Worshiped by the Egyptians, chamomile has been a favorite in the garden for centuries. Short and lacy, with miniature daisy-like flowers, this half-hardy perennial has many uses both in the garden and out.
Be sure to give chamomile full sun and light, well-drained soil. It thrives in mildly acidic conditions, and the liberal addition of sand is welcome. Keep it moist in the heat of summer. Plant seedlings at least six inches apart for most varieties, although some like to spread out so be sure to read any informational material included with the plants you purchase.
Chamomile can take some punishment. If you have an area that gets foot traffic or occasional abuse like kids rough-housing, it might thrive where other plants have failed. Growing to a height of 12 inches, it is a good choice for borders and along walkways.
If you enjoy camomile tea, which smells and tastes like a pleasant cross between apples and hay, be sure to include a number of plants in your gardening plan to ensure a good harvest -- and give them plenty of space.
In temperate climates, chamomile self seeds. In areas that experience cold winter temperatures, sew chamomile seeds indoors in spring. You can also propagate plants from cuttings.
With a light, sweet fragrance, chamomile is a nice addition to potpourri. Harvest leaves when the plant is mature, and always select flowers that are fully opened. Leaves and flowers dry quickly so don't overestimate drying times. A few hours in the oven (on warm) or in a dehydrator should do it.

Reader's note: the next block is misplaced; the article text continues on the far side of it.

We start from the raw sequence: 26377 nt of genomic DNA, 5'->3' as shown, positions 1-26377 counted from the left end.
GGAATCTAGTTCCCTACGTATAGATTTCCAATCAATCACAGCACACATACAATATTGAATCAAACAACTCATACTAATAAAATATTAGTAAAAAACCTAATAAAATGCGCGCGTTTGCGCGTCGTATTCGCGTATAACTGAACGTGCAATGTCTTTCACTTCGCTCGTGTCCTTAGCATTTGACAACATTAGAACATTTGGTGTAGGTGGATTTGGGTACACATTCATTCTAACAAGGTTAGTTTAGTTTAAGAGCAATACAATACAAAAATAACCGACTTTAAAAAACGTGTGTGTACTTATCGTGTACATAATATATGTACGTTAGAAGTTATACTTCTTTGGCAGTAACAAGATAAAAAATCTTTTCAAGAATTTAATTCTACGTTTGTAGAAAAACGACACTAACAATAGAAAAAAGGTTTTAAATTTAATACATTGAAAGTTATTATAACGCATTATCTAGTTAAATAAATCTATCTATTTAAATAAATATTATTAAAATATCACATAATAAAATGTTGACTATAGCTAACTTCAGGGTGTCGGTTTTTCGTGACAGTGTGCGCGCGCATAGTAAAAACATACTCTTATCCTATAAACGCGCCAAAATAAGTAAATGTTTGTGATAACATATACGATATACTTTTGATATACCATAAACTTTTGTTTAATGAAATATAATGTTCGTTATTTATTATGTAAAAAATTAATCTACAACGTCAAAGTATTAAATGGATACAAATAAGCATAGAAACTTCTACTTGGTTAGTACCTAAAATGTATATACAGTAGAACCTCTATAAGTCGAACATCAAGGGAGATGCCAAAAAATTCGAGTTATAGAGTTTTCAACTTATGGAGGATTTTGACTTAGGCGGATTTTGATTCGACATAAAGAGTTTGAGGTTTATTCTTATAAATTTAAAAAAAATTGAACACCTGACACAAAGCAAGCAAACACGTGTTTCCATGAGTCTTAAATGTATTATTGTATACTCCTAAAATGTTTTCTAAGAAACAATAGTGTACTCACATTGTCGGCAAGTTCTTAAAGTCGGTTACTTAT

Uses for Chamomile
Called a "physician" plant, chamomile has been used to rescue plants that are in a downward spiral. If you have a favorite specimen whose prognosis looks bleak, plant chamomile nearby and you may be surprised to see your sickly plant rallying. (I tried this with a hydrangea a few years ago, and it worked for me.)
Herbal teas seem to be the topic of the hour, so let me add another favorite to the batch. Chamomile tea is relaxing and can be a good nightmare inhibitor if you need one. It can also help get you to sleep at night.
There are any number of uses for camomile as a topical remedy, both as a whitener and to help heal as soothe:
Chamomile was once so valued for its restorative properties, it was considered one of nine sacred herbs. In the modern garden, it adds texture, fragrance, and tradition to potential problem areas, with a bountiful harvest for crafts and the teapot. Harvesting the small daisy-like flowers of chamomile is one of the delights of herb gardening. You shouldn't miss it.
It also goes by these names in some areas:
- Ground apple
- Earth apple
The first photo in this entry was provided by Lynne Hand. You can view her work at Flickr.com, including a collection of her nature photos.
Photo 2 - Courtesy of Morguefile.com